posted on Dec, 8 2017 @ 05:03 PM
On the face of it, the book of Job is about the troubles of one man.
Of course we understand him as a representative. We regard the story as a debate about the origins of human troubles.
Strictly speaking, why bad things happen to good people instead of being limited to bad people.
Job feels a sense of grievance, arising out of his troubles, which developed into what amounts to a lawsuit against God.
Job has presented his case, and God is now ready to answer him in person.
He speaks out of his home “in the whirlwind”, condemning Job as one who “darkens counsel by words without knowledge” (ch38 v1).
God’s answer to the charges will be simple and straightforward.
His response is “I made the world”, expressed in a series of rhetorical questions; “Where were you when I did these things?”
Thus he laid the foundations of the world. He set the boundaries of the sea. He controls the movement of the day. He knows the depth of the sea and
even the place of the dead. He knows the source of light, and manages the resources of the weather. He guides the passage of the stars. He controls,
in fact, all the most formidable powers of the world (ch38)
He also feeds the living things of the earth. And he feeds them, it must be pointed out, by allowing them to prey upon each other. He gives life to
and manages a whole range of wild animals, strong enough to be nearly independent of man- the mountain goats, the wild ass, the wild ox, the ostrich,
the horse, and the hawk (ch39).
Those examples are enough to convince Job that he has been speaking out of turn and should have kept quiet. But God has not finished yet. There is
God has the majesty and power to bring down all the proud and all the wicked. Can Job do that?
On the subject of pride, he returns to the list of living things of the earth, and draws Job’s attention to Behemoth, “first of the works of
God” (ch40 v19).
The current explanation seems to be that this beast is the hippopotamus. I can’t see it, myself.
Yes, the hippo walks through rivers, but when do “the mountains yield food for him”, which is also part of the description?
Does the hippopotamus really belong at this climax point in the list, or is this passage drawing upon travellers’ stories about the elephant?
Then we come to Leviathan (ch41).
The standard explanation here is “the crocodile”, perhaps prompted by the ”double coat of mail” in v13.
But this creature is clearly greater than Behemoth, much more formidable. Unlike the crocodile, he cannot be captured.
“Upon earth there is not his like, a creature without fear.
He beholds everything that is high, he is king over all the sons of pride” (vv33-34).
A mere crocodile would be an anti-climax.
Leviathan stirs the deep and leaves a shining wake in the sea. To the extent that Leviathan represents any living creature, it has to be the whale.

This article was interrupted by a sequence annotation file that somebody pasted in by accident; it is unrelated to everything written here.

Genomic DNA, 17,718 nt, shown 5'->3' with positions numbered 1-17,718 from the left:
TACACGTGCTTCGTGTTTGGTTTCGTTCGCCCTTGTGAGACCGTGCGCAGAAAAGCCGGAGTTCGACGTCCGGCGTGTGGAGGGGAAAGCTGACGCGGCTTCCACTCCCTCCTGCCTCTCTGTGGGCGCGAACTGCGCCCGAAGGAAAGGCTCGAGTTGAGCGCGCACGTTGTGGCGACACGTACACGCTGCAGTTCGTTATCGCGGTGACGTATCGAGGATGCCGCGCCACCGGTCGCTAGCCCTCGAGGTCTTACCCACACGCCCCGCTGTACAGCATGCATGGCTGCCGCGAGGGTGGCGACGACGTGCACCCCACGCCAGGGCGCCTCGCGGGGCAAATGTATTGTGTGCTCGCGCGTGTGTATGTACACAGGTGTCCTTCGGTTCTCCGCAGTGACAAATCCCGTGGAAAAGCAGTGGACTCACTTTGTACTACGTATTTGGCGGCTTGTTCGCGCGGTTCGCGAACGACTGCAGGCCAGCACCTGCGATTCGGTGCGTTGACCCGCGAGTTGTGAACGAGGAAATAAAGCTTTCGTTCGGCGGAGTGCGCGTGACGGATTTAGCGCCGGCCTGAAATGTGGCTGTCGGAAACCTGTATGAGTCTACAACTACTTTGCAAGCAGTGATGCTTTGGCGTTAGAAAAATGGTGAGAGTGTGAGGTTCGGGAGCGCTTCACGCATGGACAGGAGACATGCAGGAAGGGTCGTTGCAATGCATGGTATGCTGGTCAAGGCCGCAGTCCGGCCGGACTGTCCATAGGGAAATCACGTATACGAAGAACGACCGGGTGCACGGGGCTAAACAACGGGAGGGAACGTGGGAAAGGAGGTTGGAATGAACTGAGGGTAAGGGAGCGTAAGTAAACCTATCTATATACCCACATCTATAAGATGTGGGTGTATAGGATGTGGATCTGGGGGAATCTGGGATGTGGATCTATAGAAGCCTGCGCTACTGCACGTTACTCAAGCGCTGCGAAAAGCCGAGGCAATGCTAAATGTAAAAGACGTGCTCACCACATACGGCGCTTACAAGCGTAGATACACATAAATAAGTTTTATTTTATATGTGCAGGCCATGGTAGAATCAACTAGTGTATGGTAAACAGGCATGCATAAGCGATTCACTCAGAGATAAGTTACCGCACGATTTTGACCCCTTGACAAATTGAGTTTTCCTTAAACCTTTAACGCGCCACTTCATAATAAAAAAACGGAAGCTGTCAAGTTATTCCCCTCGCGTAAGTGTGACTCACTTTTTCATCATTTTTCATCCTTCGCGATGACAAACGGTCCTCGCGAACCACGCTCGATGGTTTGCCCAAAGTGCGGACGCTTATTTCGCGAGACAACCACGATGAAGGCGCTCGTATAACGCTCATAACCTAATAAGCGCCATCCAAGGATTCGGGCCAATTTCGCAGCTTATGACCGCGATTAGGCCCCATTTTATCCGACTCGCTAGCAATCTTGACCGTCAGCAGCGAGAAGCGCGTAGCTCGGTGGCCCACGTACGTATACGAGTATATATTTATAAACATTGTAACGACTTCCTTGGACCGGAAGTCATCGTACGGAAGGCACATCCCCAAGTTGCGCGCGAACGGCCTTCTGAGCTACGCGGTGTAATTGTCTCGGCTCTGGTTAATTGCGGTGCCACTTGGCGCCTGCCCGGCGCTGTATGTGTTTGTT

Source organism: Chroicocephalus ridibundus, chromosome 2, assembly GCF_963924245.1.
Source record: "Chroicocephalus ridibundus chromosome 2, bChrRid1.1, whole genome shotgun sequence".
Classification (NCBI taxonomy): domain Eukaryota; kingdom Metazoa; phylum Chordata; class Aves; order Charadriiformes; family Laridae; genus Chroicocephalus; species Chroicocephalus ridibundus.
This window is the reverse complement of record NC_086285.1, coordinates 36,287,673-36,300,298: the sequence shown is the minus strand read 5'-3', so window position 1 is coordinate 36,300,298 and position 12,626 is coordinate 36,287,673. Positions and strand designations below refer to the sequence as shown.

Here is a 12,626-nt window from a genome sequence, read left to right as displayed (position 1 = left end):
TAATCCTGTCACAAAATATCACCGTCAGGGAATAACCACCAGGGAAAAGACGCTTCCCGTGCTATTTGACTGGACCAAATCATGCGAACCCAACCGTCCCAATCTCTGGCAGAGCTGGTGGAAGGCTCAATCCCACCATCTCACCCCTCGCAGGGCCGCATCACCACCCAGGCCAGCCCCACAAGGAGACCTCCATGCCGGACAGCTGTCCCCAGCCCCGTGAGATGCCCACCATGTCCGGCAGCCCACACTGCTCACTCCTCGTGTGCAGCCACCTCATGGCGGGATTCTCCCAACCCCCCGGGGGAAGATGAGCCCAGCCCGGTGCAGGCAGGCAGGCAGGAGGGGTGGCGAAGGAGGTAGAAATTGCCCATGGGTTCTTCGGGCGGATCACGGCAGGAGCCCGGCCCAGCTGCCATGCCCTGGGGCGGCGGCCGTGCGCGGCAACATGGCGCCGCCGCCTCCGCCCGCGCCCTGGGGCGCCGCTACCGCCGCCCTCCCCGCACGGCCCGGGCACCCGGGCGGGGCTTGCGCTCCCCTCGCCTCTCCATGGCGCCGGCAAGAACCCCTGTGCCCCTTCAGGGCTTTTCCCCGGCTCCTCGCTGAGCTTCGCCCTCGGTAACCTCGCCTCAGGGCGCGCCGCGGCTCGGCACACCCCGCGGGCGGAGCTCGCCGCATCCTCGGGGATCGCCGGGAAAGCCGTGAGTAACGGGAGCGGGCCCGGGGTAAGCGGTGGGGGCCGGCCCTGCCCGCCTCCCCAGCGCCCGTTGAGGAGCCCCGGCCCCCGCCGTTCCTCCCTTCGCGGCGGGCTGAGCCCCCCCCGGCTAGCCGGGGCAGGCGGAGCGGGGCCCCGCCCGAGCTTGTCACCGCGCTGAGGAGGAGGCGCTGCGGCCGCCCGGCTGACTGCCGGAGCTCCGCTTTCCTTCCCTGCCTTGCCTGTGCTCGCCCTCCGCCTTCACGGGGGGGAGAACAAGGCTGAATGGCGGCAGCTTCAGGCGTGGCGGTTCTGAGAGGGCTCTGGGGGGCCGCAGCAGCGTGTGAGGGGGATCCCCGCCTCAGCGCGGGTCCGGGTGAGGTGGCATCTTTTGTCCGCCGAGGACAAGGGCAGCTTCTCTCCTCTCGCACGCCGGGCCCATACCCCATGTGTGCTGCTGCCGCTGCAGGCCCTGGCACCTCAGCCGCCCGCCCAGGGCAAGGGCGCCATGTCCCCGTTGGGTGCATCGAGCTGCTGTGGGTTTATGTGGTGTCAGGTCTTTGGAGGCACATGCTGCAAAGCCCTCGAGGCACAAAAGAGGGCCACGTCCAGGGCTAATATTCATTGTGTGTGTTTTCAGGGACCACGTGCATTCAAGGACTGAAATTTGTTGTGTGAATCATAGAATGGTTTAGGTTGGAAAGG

However, there is more to it than that. The name of Leviathan has origins in mythology, associating him with hostility to God. Isaiah sees him as a
serpent who will be punished and slain “on that day” (Isaiah ch27 v1).
Indeed the sea itself is an “outside” element in God’s creation.
In the creation narrative of Genesis, the waters of the great abyss are divided into two parts by the creation of the firmament. The waters under the
firmament are then withdrawn into the sea, leaving the land dry and ready for habitation.
Thus the seas are the surviving remnants of the abyss, the part of creation which God did not organise.
In Biblical symbolism, they frequently represent the source of evil.
That is why ominous things come out of the sea, like the four kingdoms of Daniel ch7 and the Beast of Revelation ch13, while the Harlot of Revelation
sits in the middle of the seas.
That is why we find the promise that there will be “no more sea” (Revelation ch21 v1).
We were told that Behemoth is “first of the works of God”.
The implication is that Leviathan, a creature undeniably greater than Behemoth, does not qualify as one of the “works of God”, the good things of
creation. Indeed the purpose of the previous description of Behemoth may have been to prepare the ground for making this distinction.
Leviathan belongs to the abyss.
We saw from the previous chapters that the works of God are living under his loving knowledge and supervision.
But Leviathan, as inhabitant and lord of the hostile sea, is not loved, merely tolerated.
Here, then, we touch on a theological point of great importance, which is precisely what Job has been complaining about.
Namely, the fact that God allows the continued existence of bad things, things which cannot be called “God’s work”.
At least, he allows it for the time being.
The speech of God ends on this note, without any attempt to explain the point further.